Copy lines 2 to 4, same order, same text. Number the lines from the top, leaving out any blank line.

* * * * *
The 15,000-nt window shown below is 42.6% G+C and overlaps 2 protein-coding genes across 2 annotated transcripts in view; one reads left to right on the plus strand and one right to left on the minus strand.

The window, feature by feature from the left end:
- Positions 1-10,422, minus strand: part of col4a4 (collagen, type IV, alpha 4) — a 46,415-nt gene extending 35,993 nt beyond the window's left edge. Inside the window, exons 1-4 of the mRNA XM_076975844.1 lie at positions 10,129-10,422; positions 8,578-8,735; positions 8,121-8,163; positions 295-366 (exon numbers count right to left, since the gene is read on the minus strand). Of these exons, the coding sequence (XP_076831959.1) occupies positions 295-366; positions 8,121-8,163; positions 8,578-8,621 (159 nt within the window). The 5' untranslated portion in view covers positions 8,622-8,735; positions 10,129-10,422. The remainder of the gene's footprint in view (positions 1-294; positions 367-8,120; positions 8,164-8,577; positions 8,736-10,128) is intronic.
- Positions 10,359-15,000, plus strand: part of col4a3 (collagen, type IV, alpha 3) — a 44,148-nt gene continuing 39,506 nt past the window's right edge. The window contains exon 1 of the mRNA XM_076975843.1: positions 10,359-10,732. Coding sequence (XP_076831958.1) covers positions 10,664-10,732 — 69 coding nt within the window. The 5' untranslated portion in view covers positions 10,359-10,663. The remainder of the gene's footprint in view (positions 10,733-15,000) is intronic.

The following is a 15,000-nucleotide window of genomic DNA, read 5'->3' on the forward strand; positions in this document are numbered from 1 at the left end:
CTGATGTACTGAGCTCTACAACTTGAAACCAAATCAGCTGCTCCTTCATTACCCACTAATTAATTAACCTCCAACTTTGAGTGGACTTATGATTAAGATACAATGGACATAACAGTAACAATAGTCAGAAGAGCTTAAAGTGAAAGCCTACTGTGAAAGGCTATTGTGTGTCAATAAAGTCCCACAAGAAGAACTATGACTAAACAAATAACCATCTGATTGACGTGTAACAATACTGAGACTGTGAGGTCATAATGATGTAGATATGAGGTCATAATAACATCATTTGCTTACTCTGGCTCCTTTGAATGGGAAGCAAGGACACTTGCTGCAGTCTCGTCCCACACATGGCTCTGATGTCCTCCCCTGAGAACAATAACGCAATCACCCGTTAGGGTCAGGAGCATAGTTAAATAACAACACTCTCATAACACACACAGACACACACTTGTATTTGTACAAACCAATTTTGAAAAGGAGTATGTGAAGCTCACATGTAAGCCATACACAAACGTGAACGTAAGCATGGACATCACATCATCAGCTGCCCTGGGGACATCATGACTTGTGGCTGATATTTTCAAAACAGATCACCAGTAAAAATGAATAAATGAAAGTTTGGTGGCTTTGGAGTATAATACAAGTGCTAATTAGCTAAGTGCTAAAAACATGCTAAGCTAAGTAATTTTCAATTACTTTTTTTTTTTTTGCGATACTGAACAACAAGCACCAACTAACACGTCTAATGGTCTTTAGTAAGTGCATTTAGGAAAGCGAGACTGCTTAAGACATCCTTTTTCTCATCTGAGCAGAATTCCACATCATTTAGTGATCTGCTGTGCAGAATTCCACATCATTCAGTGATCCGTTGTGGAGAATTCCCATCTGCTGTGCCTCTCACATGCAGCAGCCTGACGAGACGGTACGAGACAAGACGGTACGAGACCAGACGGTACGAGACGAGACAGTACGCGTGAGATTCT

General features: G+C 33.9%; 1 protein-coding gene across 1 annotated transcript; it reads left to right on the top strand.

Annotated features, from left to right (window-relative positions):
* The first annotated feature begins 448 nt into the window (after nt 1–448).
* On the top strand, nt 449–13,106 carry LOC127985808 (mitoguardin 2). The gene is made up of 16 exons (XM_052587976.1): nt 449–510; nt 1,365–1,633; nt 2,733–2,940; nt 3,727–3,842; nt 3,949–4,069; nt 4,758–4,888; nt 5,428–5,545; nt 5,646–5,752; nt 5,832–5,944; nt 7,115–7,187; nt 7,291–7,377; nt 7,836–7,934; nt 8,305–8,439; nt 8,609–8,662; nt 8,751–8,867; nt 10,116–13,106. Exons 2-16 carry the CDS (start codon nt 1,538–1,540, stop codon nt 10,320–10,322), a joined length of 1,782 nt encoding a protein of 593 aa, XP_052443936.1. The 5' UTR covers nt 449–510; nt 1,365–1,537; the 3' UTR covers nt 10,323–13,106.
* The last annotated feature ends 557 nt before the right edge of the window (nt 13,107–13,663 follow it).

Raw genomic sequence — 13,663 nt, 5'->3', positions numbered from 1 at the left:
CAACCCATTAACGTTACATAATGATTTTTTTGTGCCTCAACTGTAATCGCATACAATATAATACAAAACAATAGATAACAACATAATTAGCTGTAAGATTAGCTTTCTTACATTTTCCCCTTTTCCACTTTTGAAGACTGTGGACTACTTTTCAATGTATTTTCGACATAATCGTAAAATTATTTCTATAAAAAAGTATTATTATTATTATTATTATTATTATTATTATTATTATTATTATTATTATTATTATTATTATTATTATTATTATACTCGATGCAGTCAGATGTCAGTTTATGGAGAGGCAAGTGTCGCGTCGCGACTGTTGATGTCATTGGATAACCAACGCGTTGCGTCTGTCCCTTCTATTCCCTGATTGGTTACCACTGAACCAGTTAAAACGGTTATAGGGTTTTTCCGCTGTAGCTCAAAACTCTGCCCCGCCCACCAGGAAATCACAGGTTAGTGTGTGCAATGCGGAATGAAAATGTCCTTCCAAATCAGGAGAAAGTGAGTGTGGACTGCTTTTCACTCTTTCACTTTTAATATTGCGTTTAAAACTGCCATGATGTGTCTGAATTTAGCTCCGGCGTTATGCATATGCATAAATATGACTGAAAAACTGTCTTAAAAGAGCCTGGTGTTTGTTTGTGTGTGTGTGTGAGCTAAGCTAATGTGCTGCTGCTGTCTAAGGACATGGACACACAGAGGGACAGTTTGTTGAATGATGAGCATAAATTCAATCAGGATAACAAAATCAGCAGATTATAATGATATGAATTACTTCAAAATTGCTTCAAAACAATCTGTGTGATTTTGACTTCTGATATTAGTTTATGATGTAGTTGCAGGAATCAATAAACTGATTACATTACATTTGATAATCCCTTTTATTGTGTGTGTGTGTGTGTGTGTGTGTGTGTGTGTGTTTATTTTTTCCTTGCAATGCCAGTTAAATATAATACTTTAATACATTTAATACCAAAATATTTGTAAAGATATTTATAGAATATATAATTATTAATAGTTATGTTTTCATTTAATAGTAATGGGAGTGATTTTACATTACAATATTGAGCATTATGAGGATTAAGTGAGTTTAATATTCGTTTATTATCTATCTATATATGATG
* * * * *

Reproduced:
The window, feature by feature from the left end:
- Positions 1-10,422, minus strand: part of col4a4 (collagen, type IV, alpha 4) — a 46,415-nt gene extending 35,993 nt beyond the window's left edge. Inside the window, exons 1-4 of the mRNA XM_076975844.1 lie at positions 10,129-10,422; positions 8,578-8,735; positions 8,121-8,163; positions 295-366 (exon numbers count right to left, since the gene is read on the minus strand). Of these exons, the coding sequence (XP_076831959.1) occupies positions 295-366; positions 8,121-8,163; positions 8,578-8,621 (159 nt within the window). The 5' untranslated portion in view covers positions 8,622-8,735; positions 10,129-10,422. The remainder of the gene's footprint in view (positions 1-294; positions 367-8,120; positions 8,164-8,577; positions 8,736-10,128) is intronic.
- Positions 10,359-15,000, plus strand: part of col4a3 (collagen, type IV, alpha 3) — a 44,148-nt gene continuing 39,506 nt past the window's right edge. The window contains exon 1 of the mRNA XM_076975843.1: positions 10,359-10,732. Coding sequence (XP_076831958.1) covers positions 10,664-10,732 — 69 coding nt within the window. The 5' untranslated portion in view covers positions 10,359-10,663. The remainder of the gene's footprint in view (positions 10,733-15,000) is intronic.